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Teething apparatus
5683421 Teething apparatus
Patent Drawings:Drawing: 5683421-2    Drawing: 5683421-3    Drawing: 5683421-4    
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(3 images)

Inventor: Guarini, Jr., et al.
Date Issued: November 4, 1997
Application: 08/503,514
Filed: July 18, 1995
Inventors: Guarini, Jr.; Edward A. (Boca Raton, FL)
Miller; John M. (Cocoa Beach, FL)
Assignee:
Primary Examiner: Dawson; Glenn
Assistant Examiner:
Attorney Or Agent: Miller; John M.
U.S. Class: 601/142; 601/72; 606/235
Field Of Search: ; 606/234; 606/235; 606/236; 601/70; 601/71; 601/72; 601/73; 601/74; 601/75; 601/76; 601/77; 601/78; 601/79; 601/80; 601/139; 601/140; 601/141; 601/142; 601/2
International Class:
U.S Patent Documents: 3115139; 4718876; 5004473; 5551952
Foreign Patent Documents:
Other References:









Abstract: An improved teething apparatus that mechanically aids in massaging and cleaning the gums and teeth of an infant. The apparatus has a flexible outer shell which covers a relatively rigid inner member. Mounted to the inner member is a motor and at least one switch which actuates the motor thereby generating vibrational forces which are transmitted throughout the inner member and outer shell. The vibrational forces soothe sore gums and facilitate in the process of breaking the cusp tips of new teeth through the gum line and aid in keeping the teeth and gum line clean.
Claim: What we claim is:

1. An improved teething and cleaning apparatus, comprising:

a printer circuit board defining a handle and a curved extension;

a flexible outer jacket substantially surrounding and coupled to said printer circuit board;

means for producing vibrational forces coupled to the printed circuit board; and

means for actuating said means for producing vibrational forces, said means for actuating coupling said means for producing vibrational forces to a power source when actuated.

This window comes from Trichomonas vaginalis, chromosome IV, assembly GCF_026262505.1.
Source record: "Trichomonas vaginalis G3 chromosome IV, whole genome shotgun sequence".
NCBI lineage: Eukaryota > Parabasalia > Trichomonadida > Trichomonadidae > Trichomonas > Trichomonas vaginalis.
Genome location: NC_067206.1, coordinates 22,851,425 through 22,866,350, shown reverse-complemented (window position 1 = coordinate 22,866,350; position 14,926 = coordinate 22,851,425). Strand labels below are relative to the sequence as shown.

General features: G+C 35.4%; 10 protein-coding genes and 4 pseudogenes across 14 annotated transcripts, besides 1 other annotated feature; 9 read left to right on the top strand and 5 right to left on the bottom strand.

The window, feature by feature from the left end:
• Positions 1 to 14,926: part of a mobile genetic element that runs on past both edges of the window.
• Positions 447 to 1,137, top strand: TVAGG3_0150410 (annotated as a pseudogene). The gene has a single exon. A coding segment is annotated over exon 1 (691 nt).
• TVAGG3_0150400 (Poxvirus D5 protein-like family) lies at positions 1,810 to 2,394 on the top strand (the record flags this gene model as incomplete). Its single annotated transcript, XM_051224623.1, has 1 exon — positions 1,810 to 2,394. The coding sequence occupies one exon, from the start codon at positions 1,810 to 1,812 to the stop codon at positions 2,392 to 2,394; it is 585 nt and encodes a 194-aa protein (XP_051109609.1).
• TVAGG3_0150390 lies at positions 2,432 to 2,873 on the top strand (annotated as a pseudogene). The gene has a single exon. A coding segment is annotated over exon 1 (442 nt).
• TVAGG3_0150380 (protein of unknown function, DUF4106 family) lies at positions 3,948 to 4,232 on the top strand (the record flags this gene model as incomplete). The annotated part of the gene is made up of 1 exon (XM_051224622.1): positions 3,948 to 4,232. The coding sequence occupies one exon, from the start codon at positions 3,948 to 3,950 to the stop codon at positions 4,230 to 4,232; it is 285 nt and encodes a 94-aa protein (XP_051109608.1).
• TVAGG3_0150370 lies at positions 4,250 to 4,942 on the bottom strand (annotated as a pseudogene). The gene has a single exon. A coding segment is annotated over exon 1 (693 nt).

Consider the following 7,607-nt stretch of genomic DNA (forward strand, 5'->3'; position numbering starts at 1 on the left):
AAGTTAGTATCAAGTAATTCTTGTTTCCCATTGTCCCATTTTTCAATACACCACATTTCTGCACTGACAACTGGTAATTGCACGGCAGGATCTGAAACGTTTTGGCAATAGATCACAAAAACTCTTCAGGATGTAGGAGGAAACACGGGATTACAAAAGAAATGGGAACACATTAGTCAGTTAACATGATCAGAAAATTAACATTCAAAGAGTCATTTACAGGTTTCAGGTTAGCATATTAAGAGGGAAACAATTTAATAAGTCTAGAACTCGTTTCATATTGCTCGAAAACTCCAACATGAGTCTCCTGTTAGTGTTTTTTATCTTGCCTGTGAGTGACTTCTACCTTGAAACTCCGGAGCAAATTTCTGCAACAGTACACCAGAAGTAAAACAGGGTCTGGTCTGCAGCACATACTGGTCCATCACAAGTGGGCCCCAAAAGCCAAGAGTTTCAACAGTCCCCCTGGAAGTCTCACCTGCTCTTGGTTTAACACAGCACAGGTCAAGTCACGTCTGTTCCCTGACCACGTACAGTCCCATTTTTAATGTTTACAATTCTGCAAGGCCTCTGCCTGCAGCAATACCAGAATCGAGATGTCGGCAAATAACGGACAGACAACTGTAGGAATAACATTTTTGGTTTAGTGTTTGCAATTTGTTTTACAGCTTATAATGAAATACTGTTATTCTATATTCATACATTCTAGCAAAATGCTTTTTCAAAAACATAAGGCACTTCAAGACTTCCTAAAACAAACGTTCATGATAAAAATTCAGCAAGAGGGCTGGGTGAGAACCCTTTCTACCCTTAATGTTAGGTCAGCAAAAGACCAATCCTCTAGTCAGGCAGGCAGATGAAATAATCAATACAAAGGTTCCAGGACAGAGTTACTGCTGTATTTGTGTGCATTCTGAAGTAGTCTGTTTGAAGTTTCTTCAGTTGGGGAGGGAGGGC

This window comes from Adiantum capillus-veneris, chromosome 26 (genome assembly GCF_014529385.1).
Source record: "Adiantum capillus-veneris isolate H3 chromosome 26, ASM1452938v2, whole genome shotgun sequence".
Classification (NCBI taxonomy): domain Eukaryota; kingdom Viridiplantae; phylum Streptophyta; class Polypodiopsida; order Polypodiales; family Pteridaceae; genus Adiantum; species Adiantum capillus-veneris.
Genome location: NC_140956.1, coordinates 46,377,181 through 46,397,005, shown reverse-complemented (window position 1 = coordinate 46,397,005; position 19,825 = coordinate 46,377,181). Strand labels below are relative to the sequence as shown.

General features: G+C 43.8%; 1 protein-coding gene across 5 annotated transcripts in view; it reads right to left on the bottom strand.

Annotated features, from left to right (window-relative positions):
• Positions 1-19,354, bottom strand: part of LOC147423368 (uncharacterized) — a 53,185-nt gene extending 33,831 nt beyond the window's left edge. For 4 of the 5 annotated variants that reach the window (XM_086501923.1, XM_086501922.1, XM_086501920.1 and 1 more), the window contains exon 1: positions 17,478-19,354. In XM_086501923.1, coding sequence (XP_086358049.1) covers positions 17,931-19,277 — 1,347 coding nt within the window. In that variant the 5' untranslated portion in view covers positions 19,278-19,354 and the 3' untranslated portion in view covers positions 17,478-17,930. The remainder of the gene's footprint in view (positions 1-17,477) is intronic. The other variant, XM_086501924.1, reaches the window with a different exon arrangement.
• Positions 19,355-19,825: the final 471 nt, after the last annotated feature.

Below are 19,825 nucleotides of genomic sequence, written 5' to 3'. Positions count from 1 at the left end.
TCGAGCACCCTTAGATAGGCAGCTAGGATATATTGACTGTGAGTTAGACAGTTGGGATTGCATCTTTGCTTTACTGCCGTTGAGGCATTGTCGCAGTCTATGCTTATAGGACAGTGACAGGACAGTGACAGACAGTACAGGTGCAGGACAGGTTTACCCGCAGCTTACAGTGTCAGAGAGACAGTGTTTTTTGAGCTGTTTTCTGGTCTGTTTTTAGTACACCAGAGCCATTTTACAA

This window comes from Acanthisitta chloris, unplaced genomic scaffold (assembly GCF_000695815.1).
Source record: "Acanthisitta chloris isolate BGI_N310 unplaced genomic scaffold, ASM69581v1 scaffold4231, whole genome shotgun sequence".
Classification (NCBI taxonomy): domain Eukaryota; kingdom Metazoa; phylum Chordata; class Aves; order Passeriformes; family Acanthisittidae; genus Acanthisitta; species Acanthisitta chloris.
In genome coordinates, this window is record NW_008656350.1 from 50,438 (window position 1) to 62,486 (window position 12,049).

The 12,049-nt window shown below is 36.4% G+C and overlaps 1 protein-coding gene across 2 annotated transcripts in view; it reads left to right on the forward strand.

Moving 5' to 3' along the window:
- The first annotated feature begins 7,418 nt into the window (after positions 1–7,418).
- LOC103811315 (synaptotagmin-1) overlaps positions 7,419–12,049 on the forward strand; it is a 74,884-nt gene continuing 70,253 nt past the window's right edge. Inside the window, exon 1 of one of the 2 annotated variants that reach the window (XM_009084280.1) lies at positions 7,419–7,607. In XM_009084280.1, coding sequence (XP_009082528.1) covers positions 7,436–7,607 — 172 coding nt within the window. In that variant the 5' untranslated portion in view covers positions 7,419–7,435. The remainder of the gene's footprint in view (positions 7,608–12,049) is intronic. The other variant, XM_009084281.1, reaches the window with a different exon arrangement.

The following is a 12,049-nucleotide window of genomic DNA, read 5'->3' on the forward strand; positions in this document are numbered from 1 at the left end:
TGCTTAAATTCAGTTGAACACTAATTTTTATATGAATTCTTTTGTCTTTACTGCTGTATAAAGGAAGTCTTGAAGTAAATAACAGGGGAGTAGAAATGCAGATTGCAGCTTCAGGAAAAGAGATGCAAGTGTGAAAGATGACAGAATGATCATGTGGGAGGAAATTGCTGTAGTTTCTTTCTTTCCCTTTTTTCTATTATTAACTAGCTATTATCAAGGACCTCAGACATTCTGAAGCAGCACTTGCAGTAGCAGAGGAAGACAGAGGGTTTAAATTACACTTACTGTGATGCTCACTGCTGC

2. The improved teething and cleaning apparatus as set forth in claim 1, wherein said printed circuit board formed from plastic.

3. The improved teething and cleaning apparatus as set forth in claim 1, wherein said outer jacket is formed from a foamed elastomer.

4. The improved teething and cleaning apparatus as set forth in claim 1, wherein said outer jacket is formed from silicone rubber.

5. The improved teething and cleaning apparatus as set forth in claim 1, wherein said means for producing vibrational forces is an electric motor and offset and said means for actuating is at least one electric switch.

6. The improved teething and cleaning apparatus as set forth in claim 5 wherein said at least one electric switch is a normally open momentary contact type switch.

7. The improved teething and cleaning apparatus as set forth in claim 5 wherein said at least one switch is a single pole single throw type switch.

8. The improved teething and cleaning apparatus as set forth in claim 5 wherein said at least one switch comprises both at least one normally open momentary contact type switch and at least one single pole single throw type switch.

9. An improved teething and cleaning apparatus, said apparatus comprising:

a planar rigid interior member defining a handle and a tongue shaped portion;

a flexible outer jacket substantially surrounding and coupled to said interior member, said outer jacket sized to enter the mouth of a child;

means for producing vibrational forces coupled to said interior member; and

means for actuating said means for producing vibrational forces, said means for actuating coupling said means for producing vibrational forces to a power source when actuated;

wherein, in use, said infant teethes on said outer jacket causing said means for actuating to actuate said means for producing vibrational forces.

10. The improved teething and cleaning apparatus as set forth in claim 9, wherein said inner member is a printed circuit board.

11. The improved teething and cleaning apparatus as set forth in claim 9, wherein said inner member formed from plastic.

12. The improved teething and cleaning apparatus as set forth in claim 9, wherein said outer jacket is formed of a foamed elastomer.

13. The improved teething and cleaning apparatus as set forth in claim 9, wherein said outer jacket is formed of silicone rubber.

14. The improved teething and cleaning apparatus as set forth in claim 9, wherein said means for producing vibrational forces is an electric motor coupled to an offset and said means for actuating is at least one electric switch.